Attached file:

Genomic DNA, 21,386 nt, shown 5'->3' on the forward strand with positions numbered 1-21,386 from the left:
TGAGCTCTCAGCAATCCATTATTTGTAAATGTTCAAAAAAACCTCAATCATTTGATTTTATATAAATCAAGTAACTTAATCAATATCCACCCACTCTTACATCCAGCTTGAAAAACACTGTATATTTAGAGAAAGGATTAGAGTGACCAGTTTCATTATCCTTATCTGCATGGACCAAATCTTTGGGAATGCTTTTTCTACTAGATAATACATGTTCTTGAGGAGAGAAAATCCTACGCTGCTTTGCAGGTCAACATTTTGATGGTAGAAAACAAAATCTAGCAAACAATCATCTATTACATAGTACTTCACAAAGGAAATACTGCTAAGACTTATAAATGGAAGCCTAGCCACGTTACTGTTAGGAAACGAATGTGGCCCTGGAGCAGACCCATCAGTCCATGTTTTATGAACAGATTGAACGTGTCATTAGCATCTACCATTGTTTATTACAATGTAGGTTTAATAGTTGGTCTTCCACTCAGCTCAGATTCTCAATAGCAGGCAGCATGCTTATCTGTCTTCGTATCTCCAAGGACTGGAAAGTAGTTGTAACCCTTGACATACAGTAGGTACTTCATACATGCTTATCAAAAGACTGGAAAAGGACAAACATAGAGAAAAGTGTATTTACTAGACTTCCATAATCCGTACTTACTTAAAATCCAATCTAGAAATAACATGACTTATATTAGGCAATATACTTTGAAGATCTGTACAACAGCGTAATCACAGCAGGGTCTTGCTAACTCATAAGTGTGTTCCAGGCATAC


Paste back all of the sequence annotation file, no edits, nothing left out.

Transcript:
Genomic DNA, 21,386 nt, shown 5'->3' on the forward strand with positions numbered 1-21,386 from the left:
TGAGCTCTCAGCAATCCATTATTTGTAAATGTTCAAAAAAACCTCAATCATTTGATTTTATATAAATCAAGTAACTTAATCAATATCCACCCACTCTTACATCCAGCTTGAAAAACACTGTATATTTAGAGAAAGGATTAGAGTGACCAGTTTCATTATCCTTATCTGCATGGACCAAATCTTTGGGAATGCTTTTTCTACTAGATAATACATGTTCTTGAGGAGAGAAAATCCTACGCTGCTTTGCAGGTCAACATTTTGATGGTAGAAAACAAAATCTAGCAAACAATCATCTATTACATAGTACTTCACAAAGGAAATACTGCTAAGACTTATAAATGGAAGCCTAGCCACGTTACTGTTAGGAAACGAATGTGGCCCTGGAGCAGACCCATCAGTCCATGTTTTATGAACAGATTGAACGTGTCATTAGCATCTACCATTGTTTATTACAATGTAGGTTTAATAGTTGGTCTTCCACTCAGCTCAGATTCTCAATAGCAGGCAGCATGCTTATCTGTCTTCGTATCTCCAAGGACTGGAAAGTAGTTGTAACCCTTGACATACAGTAGGTACTTCATACATGCTTATCAAAAGACTGGAAAAGGACAAACATAGAGAAAAGTGTATTTACTAGACTTCCATAATCCGTACTTACTTAAAATCCAATCTAGAAATAACATGACTTATATTAGGCAATATACTTTGAAGATCTGTACAACAGCGTAATCACAGCAGGGTCTTGCTAACTCATAAGTGTGTTCCAGGCATAC